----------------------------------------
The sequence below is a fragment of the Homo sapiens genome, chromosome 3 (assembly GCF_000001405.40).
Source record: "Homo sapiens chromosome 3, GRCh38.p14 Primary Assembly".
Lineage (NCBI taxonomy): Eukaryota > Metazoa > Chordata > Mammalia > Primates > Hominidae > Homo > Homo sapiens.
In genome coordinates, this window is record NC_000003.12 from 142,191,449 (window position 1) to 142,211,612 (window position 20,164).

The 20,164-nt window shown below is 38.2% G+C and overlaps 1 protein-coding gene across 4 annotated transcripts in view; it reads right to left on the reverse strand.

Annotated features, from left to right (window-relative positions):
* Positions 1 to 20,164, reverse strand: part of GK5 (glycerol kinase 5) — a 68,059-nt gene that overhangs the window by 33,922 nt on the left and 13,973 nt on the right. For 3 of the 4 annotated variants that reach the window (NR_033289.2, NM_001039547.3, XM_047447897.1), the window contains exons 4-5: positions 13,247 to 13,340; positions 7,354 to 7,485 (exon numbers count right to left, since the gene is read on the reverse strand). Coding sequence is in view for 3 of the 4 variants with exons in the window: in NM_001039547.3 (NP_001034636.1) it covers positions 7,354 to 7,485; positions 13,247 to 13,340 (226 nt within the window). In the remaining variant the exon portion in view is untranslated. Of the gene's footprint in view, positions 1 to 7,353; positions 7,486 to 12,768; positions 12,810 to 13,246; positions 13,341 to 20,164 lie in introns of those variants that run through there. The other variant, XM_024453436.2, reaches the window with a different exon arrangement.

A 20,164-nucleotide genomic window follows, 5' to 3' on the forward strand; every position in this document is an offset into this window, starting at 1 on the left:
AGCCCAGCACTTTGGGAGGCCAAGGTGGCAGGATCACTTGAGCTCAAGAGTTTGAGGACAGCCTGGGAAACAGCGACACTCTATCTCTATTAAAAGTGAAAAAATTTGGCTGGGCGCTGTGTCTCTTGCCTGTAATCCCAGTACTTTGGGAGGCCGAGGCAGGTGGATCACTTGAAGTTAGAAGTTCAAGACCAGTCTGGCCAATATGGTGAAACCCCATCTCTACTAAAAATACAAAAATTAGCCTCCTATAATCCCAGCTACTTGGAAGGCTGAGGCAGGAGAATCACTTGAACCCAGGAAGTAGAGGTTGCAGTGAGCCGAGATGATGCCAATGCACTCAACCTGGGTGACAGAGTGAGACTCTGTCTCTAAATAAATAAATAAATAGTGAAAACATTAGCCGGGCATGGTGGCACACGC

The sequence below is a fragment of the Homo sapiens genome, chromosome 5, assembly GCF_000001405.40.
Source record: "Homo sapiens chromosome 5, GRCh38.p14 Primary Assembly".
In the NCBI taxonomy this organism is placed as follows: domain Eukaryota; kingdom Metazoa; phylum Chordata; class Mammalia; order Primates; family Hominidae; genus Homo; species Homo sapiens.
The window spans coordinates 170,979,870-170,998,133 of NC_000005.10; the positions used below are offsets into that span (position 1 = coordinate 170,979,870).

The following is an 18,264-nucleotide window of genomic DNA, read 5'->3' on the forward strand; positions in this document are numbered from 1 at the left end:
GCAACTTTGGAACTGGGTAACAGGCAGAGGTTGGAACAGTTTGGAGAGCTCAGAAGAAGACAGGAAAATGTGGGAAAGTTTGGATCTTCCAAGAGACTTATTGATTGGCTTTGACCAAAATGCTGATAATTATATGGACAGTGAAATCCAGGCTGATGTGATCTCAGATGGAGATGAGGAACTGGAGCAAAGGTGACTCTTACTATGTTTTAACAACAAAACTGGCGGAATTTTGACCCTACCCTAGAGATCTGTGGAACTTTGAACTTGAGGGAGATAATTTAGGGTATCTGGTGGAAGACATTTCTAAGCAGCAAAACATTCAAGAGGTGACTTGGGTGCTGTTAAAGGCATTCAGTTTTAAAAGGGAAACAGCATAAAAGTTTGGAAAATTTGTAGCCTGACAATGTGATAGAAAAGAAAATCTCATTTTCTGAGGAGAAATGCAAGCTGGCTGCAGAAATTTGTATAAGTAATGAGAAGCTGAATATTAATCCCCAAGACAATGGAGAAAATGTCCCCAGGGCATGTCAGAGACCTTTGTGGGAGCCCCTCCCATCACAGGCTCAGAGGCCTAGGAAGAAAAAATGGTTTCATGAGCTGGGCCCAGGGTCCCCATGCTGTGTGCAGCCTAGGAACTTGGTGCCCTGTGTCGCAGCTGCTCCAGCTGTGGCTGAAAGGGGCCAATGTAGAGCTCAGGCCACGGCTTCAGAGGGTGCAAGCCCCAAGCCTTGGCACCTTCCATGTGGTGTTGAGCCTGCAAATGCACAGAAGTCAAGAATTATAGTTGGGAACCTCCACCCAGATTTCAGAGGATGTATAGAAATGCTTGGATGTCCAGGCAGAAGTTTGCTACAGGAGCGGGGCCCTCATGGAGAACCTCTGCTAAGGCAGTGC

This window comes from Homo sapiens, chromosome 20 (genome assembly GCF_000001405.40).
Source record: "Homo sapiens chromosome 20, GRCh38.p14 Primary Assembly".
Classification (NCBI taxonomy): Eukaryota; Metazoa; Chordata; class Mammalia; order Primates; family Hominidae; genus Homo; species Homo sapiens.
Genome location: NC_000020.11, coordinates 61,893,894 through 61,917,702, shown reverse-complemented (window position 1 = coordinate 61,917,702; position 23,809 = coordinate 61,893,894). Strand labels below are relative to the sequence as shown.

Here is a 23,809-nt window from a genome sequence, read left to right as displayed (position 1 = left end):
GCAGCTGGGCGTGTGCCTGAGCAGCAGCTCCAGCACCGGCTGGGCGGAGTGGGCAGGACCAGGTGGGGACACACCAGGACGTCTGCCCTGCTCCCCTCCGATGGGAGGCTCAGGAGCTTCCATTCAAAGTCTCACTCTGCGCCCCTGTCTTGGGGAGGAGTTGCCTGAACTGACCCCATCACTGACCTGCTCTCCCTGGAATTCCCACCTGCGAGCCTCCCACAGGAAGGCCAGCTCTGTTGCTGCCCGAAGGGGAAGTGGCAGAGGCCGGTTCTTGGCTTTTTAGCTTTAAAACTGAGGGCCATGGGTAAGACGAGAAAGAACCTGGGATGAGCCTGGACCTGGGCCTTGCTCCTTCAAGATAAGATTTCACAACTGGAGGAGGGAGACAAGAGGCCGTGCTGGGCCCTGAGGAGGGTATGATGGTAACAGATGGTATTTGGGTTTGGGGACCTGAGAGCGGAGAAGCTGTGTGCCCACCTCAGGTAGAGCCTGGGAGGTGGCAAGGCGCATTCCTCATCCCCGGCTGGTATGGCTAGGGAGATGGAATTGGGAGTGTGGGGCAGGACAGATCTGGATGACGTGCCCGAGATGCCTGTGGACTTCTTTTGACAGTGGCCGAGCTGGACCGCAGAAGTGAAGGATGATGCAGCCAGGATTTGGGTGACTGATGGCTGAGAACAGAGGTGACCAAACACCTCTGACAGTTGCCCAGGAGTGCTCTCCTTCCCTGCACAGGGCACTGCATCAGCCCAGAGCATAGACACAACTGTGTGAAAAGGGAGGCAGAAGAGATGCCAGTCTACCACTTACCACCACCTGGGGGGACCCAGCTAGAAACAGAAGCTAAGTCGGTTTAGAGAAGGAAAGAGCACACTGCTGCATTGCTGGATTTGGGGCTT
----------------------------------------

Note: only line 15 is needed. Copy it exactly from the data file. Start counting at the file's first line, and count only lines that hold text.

GCAACTTTGGAACTGGGTAACAGGCAGAGGTTGGAACAGTTTGGAGAGCTCAGAAGAAGACAGGAAAATGTGGGAAAGTTTGGATCTTCCAAGAGACTTATTGATTGGCTTTGACCAAAATGCTGATAATTATATGGACAGTGAAATCCAGGCTGATGTGATCTCAGATGGAGATGAGGAACTGGAGCAAAGGTGACTCTTACTATGTTTTAACAACAAAACTGGCGGAATTTTGACCCTACCCTAGAGATCTGTGGAACTTTGAACTTGAGGGAGATAATTTAGGGTATCTGGTGGAAGACATTTCTAAGCAGCAAAACATTCAAGAGGTGACTTGGGTGCTGTTAAAGGCATTCAGTTTTAAAAGGGAAACAGCATAAAAGTTTGGAAAATTTGTAGCCTGACAATGTGATAGAAAAGAAAATCTCATTTTCTGAGGAGAAATGCAAGCTGGCTGCAGAAATTTGTATAAGTAATGAGAAGCTGAATATTAATCCCCAAGACAATGGAGAAAATGTCCCCAGGGCATGTCAGAGACCTTTGTGGGAGCCCCTCCCATCACAGGCTCAGAGGCCTAGGAAGAAAAAATGGTTTCATGAGCTGGGCCCAGGGTCCCCATGCTGTGTGCAGCCTAGGAACTTGGTGCCCTGTGTCGCAGCTGCTCCAGCTGTGGCTGAAAGGGGCCAATGTAGAGCTCAGGCCACGGCTTCAGAGGGTGCAAGCCCCAAGCCTTGGCACCTTCCATGTGGTGTTGAGCCTGCAAATGCACAGAAGTCAAGAATTATAGTTGGGAACCTCCACCCAGATTTCAGAGGATGTATAGAAATGCTTGGATGTCCAGGCAGAAGTTTGCTACAGGAGCGGGGCCCTCATGGAGAACCTCTGCTAAGGCAGTGC